The Quantum Pontiff


Friday I gave out a survey in the course I’m teaching this quarter asking for feedback. Among the many helpful responses, was one, which pointed out that I say “so” a lot. Now, I know that when I write I use “now” a lot, but I really hadn’t noticed how much I say “so.” In class today I realized that there were places where I couldn’t even proceed without saying “so.” So this is a post to remind myself to try harder to figure out how to not say “so.” Its not so easy, I must say.


  1. #1 Geordie
    April 21, 2008

    Speaking without use of space fillers is very difficult and requires a lot of practice and feedback. A master at coherent exposition is Jim Rome (the sports talk show guy). A useful tip which works well is to concentrate actively on slowing down your delivery. Breaking your usual cadence and giving your brain more time to parse both help. This trick also helps alleviate excessive nervousness which aggravates the filler issue.

  2. #2 CRM-114
    April 21, 2008

    Why not have fun with it? Warn the class about your ‘so’ habit. Then, at first opportunity, in a clumsy German accent, lead with “Und zo…”.

  3. #3 Joe Fitzsimons
    April 21, 2008

    You and me both. I use ‘so’ so often in papers that the drafts need a specific read through just to cut down on the number of ‘so’s.

  4. #4 MRW
    April 21, 2008

    There was an article in the most recent Seed about the use of “so” among scientists. I’m not sure how much I agree with the analysis, but there definitely is a scientific so.

  5. #5 charlene
    April 21, 2008

    hee! This is hilarious to me, as apparently both Beckman and I have this exact same habit when talking technical matters. One of our friends asked if it was a Caltech thing…

  6. #6 Karen
    April 21, 2008

    There are more annoying fillers. I once worked for a man who used the word “actually” as a filler.

    “Actually, sales were very poor for XYZ in the third quarter, actually, and actually I have promised our CEO that we will double our sales in the fourth quarter. Actually this will not be particularly difficult, actually, because we now have signed up major customers, actually.”

    Seriously. I’m NOT padding here. It’s been a decade since I had that job; I still lunch with fellow ex-employees occasionally, and we all wince whenever one of us inadvertently uses the word in our conversation.

  7. #7 Steven
    April 21, 2008

    I think using “basically” as filler is worse in science: it basically means you’re not precise enough. So I prefer your filler.

  8. #8 J-dog
    April 21, 2008

    Replacement Therapy works best – Use:




    Or pick your own.

    However, if you begin to bring in $50,000 speaking engagement, I want 10%. Of the gross, not the net…

    You could even say: So, Class, please STFU, and thanks for your feedback.

  9. #9 Rossome
    April 21, 2008

    It can’t be all that bad. I once had a professor for calculus who added an emphatic “um” after every sentence. It went way past the bounds of a normal discourse marker, in both frequency and intensity.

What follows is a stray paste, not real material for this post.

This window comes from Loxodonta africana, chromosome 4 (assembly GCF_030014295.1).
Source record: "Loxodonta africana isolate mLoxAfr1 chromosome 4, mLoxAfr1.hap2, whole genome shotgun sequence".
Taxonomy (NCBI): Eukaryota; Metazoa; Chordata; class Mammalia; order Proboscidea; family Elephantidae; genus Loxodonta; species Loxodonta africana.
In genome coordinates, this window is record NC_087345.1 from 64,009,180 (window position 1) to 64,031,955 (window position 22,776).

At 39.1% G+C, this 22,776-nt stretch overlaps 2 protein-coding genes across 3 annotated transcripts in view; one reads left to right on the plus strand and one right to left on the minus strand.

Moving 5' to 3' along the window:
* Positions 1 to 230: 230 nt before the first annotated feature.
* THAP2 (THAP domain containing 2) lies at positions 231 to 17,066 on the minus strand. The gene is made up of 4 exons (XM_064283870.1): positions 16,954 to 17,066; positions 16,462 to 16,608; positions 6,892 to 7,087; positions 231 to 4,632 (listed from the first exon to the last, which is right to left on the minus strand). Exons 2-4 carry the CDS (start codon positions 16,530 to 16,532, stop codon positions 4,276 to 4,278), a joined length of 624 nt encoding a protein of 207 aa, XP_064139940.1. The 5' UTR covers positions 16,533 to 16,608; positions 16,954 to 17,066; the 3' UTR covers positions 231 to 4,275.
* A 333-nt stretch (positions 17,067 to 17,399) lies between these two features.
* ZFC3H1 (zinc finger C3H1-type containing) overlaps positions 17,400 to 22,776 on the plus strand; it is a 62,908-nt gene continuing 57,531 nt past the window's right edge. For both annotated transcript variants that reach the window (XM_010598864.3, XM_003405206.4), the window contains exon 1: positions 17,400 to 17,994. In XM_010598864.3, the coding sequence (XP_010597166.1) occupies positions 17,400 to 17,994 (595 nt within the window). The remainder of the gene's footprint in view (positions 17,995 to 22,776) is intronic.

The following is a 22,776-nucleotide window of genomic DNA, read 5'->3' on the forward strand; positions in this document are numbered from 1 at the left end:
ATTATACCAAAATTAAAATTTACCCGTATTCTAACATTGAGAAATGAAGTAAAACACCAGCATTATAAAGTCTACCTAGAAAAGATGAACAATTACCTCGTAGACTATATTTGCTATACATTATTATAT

We once clocked him at over two hundred “ums” in a 45-minute class.

  10. #10 Richard
    April 22, 2008

    I think part of the issue with technical language (and especially in math) is that you’re usually talking about sequences of things that imply each other, which means that you need words for “imply” a lot more frequently than in normal conversation. And English simply doesn’t have enough of these words! I agree with J-dog that replacement therapy is probably the best course, in order to make the best use of what diversity there is. Of course, you could also make use of other languages! “Donc”, “also” (“alzo” with the German accent), “allora”, etc.

  11. #11 magetoo
    April 22, 2008

    In my experience, you don’t usually notice verbal peculiarities like these until someone points it out to you. Then you go through a stage of “omg, he says it all the time!”, and then you lose interest and end up back where you started.

    Don’t worry about it too much. Verbal communication is about more than stating facts and getting ideas across; all the ums, pauses and “like, you know” have their functions too, and I suspect it’d be pretty weird if you could get rid of all that and speak “correctly” all the time.

  12. #12 Joe
    April 22, 2008

    Reminds of this from Mark Twain’s “The Awful German Language”:

    The German word also is the equivalent of the English phrase “You know,” and does not mean anything at all — in talk, though it sometimes does in print. Every time a German opens his mouth an also falls out; and every time he shuts it he bites one in two that was trying to get out.

    So it could be worse… (Incidentally, Twain’s not really exaggerating.)

  13. #13 Bilal
    April 22, 2008

    “So”, “you know”, etc. are your usual fillers that pop in English conversation. I remember being annoyed by my calculus professor for using “so”, so many times. I found it weird because we just don’t use it that often in India – at least what I can remember from my high school days. The word “basically” reminds me of this senile, bitter old professor English literature in Delhi University who’d chide us for using that word and would often remind us how none of us would amount to much in our lives. 🙂

  14. #14 Sili
    April 23, 2008

    My classical mechanics professor would end Every. Single. Example. he gave with “or what do I know” (I guess the tag is more common in Danish) — It annoyed me sooooo much. I want to shout “You’re the instructor. *YOU* are supposed to know.”

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